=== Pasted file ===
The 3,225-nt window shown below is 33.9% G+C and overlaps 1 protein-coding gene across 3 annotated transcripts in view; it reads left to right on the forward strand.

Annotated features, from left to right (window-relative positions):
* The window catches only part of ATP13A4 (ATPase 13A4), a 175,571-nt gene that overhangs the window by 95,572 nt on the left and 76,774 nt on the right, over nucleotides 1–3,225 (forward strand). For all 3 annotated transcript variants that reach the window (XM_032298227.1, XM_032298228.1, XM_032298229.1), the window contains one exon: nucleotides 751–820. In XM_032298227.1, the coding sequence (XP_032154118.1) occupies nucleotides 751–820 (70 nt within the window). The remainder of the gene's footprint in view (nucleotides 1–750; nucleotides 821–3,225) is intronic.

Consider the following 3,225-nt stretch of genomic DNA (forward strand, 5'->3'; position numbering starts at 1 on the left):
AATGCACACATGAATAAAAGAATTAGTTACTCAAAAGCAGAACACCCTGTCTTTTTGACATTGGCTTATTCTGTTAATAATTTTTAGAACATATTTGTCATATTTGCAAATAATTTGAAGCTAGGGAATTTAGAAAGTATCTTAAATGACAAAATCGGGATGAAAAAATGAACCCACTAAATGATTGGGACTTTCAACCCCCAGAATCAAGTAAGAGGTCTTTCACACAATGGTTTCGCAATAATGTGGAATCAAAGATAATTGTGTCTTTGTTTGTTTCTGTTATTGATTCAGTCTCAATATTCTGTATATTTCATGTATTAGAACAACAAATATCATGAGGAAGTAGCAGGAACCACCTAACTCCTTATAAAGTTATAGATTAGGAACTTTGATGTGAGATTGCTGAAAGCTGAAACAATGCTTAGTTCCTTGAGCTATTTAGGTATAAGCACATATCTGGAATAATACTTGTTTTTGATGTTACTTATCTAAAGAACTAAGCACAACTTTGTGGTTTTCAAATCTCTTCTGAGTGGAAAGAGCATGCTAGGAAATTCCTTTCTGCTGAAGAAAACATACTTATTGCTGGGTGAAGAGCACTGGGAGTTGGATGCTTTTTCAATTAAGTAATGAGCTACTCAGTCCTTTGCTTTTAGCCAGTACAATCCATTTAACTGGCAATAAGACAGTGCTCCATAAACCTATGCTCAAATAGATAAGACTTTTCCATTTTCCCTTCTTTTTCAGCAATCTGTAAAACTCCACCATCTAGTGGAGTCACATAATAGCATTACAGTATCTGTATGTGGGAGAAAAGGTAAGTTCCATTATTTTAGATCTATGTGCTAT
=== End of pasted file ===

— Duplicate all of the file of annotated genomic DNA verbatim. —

The 3,225-nt window shown below is 33.9% G+C and overlaps 1 protein-coding gene across 3 annotated transcripts in view; it reads left to right on the forward strand.

Annotated features, from left to right (window-relative positions):
* The window catches only part of ATP13A4 (ATPase 13A4), a 175,571-nt gene that overhangs the window by 95,572 nt on the left and 76,774 nt on the right, over nucleotides 1–3,225 (forward strand). For all 3 annotated transcript variants that reach the window (XM_032298227.1, XM_032298228.1, XM_032298229.1), the window contains one exon: nucleotides 751–820. In XM_032298227.1, the coding sequence (XP_032154118.1) occupies nucleotides 751–820 (70 nt within the window). The remainder of the gene's footprint in view (nucleotides 1–750; nucleotides 821–3,225) is intronic.

Consider the following 3,225-nt stretch of genomic DNA (forward strand, 5'->3'; position numbering starts at 1 on the left):
AATGCACACATGAATAAAAGAATTAGTTACTCAAAAGCAGAACACCCTGTCTTTTTGACATTGGCTTATTCTGTTAATAATTTTTAGAACATATTTGTCATATTTGCAAATAATTTGAAGCTAGGGAATTTAGAAAGTATCTTAAATGACAAAATCGGGATGAAAAAATGAACCCACTAAATGATTGGGACTTTCAACCCCCAGAATCAAGTAAGAGGTCTTTCACACAATGGTTTCGCAATAATGTGGAATCAAAGATAATTGTGTCTTTGTTTGTTTCTGTTATTGATTCAGTCTCAATATTCTGTATATTTCATGTATTAGAACAACAAATATCATGAGGAAGTAGCAGGAACCACCTAACTCCTTATAAAGTTATAGATTAGGAACTTTGATGTGAGATTGCTGAAAGCTGAAACAATGCTTAGTTCCTTGAGCTATTTAGGTATAAGCACATATCTGGAATAATACTTGTTTTTGATGTTACTTATCTAAAGAACTAAGCACAACTTTGTGGTTTTCAAATCTCTTCTGAGTGGAAAGAGCATGCTAGGAAATTCCTTTCTGCTGAAGAAAACATACTTATTGCTGGGTGAAGAGCACTGGGAGTTGGATGCTTTTTCAATTAAGTAATGAGCTACTCAGTCCTTTGCTTTTAGCCAGTACAATCCATTTAACTGGCAATAAGACAGTGCTCCATAAACCTATGCTCAAATAGATAAGACTTTTCCATTTTCCCTTCTTTTTCAGCAATCTGTAAAACTCCACCATCTAGTGGAGTCACATAATAGCATTACAGTATCTGTATGTGGGAGAAAAGGTAAGTTCCATTATTTTAGATCTATGTGCTAT